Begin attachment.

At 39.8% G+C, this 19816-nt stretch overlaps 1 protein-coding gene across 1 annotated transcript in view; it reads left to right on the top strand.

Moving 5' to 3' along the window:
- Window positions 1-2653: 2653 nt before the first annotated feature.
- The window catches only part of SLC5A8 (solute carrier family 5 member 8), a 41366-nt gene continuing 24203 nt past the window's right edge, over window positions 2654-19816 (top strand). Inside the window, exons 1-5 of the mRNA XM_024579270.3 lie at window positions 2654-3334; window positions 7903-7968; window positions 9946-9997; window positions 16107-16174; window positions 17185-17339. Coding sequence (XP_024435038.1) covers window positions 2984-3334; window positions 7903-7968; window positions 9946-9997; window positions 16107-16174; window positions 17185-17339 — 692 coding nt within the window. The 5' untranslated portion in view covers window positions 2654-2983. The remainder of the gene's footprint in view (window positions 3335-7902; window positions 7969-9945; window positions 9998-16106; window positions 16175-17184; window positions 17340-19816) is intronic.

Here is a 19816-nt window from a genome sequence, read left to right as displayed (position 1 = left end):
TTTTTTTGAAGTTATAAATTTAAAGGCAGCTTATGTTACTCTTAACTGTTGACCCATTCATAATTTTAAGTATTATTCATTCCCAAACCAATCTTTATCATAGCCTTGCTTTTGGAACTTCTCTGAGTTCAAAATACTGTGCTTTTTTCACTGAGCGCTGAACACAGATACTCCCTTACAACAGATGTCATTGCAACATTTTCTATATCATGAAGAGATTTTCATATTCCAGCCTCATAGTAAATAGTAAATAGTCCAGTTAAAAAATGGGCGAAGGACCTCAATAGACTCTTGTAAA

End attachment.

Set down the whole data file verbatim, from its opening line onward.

At 39.8% G+C, this 19816-nt stretch overlaps 1 protein-coding gene across 1 annotated transcript in view; it reads left to right on the top strand.

Moving 5' to 3' along the window:
- Window positions 1-2653: 2653 nt before the first annotated feature.
- The window catches only part of SLC5A8 (solute carrier family 5 member 8), a 41366-nt gene continuing 24203 nt past the window's right edge, over window positions 2654-19816 (top strand). Inside the window, exons 1-5 of the mRNA XM_024579270.3 lie at window positions 2654-3334; window positions 7903-7968; window positions 9946-9997; window positions 16107-16174; window positions 17185-17339. Coding sequence (XP_024435038.1) covers window positions 2984-3334; window positions 7903-7968; window positions 9946-9997; window positions 16107-16174; window positions 17185-17339 — 692 coding nt within the window. The 5' untranslated portion in view covers window positions 2654-2983. The remainder of the gene's footprint in view (window positions 3335-7902; window positions 7969-9945; window positions 9998-16106; window positions 16175-17184; window positions 17340-19816) is intronic.

Here is a 19816-nt window from a genome sequence, read left to right as displayed (position 1 = left end):
TTTTTTTGAAGTTATAAATTTAAAGGCAGCTTATGTTACTCTTAACTGTTGACCCATTCATAATTTTAAGTATTATTCATTCCCAAACCAATCTTTATCATAGCCTTGCTTTTGGAACTTCTCTGAGTTCAAAATACTGTGCTTTTTTCACTGAGCGCTGAACACAGATACTCCCTTACAACAGATGTCATTGCAACATTTTCTATATCATGAAGAGATTTTCATATTCCAGCCTCATAGTAAATAGTAAATAGTCCAGTTAAAAAATGGGCGAAGGACCTCAATAGACTCTTGTAAA